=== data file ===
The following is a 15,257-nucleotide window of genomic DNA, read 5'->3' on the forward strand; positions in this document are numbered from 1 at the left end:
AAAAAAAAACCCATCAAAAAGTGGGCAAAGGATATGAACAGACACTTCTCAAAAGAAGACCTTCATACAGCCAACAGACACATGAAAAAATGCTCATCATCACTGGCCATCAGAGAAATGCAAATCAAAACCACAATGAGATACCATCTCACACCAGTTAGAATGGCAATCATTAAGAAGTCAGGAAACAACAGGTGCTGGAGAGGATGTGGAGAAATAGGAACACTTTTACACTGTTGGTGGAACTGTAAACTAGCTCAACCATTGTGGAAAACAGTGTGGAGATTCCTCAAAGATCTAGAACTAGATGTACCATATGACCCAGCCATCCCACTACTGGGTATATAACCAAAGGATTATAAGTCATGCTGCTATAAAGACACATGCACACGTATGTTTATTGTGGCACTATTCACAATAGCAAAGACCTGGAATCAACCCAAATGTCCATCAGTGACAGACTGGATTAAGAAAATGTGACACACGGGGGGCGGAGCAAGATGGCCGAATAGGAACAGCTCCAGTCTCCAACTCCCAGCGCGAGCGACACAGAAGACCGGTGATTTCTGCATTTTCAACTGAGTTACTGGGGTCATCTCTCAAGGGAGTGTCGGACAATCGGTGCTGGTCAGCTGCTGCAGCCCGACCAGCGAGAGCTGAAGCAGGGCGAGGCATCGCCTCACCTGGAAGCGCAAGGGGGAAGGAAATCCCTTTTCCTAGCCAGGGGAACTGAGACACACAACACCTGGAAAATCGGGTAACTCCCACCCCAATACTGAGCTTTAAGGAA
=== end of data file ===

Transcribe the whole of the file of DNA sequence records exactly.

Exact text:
The following is a 15,257-nucleotide window of genomic DNA, read 5'->3' on the forward strand; positions in this document are numbered from 1 at the left end:
AAAAAAAAACCCATCAAAAAGTGGGCAAAGGATATGAACAGACACTTCTCAAAAGAAGACCTTCATACAGCCAACAGACACATGAAAAAATGCTCATCATCACTGGCCATCAGAGAAATGCAAATCAAAACCACAATGAGATACCATCTCACACCAGTTAGAATGGCAATCATTAAGAAGTCAGGAAACAACAGGTGCTGGAGAGGATGTGGAGAAATAGGAACACTTTTACACTGTTGGTGGAACTGTAAACTAGCTCAACCATTGTGGAAAACAGTGTGGAGATTCCTCAAAGATCTAGAACTAGATGTACCATATGACCCAGCCATCCCACTACTGGGTATATAACCAAAGGATTATAAGTCATGCTGCTATAAAGACACATGCACACGTATGTTTATTGTGGCACTATTCACAATAGCAAAGACCTGGAATCAACCCAAATGTCCATCAGTGACAGACTGGATTAAGAAAATGTGACACACGGGGGGCGGAGCAAGATGGCCGAATAGGAACAGCTCCAGTCTCCAACTCCCAGCGCGAGCGACACAGAAGACCGGTGATTTCTGCATTTTCAACTGAGTTACTGGGGTCATCTCTCAAGGGAGTGTCGGACAATCGGTGCTGGTCAGCTGCTGCAGCCCGACCAGCGAGAGCTGAAGCAGGGCGAGGCATCGCCTCACCTGGAAGCGCAAGGGGGAAGGAAATCCCTTTTCCTAGCCAGGGGAACTGAGACACACAACACCTGGAAAATCGGGTAACTCCCACCCCAATACTGAGCTTTAAGGAA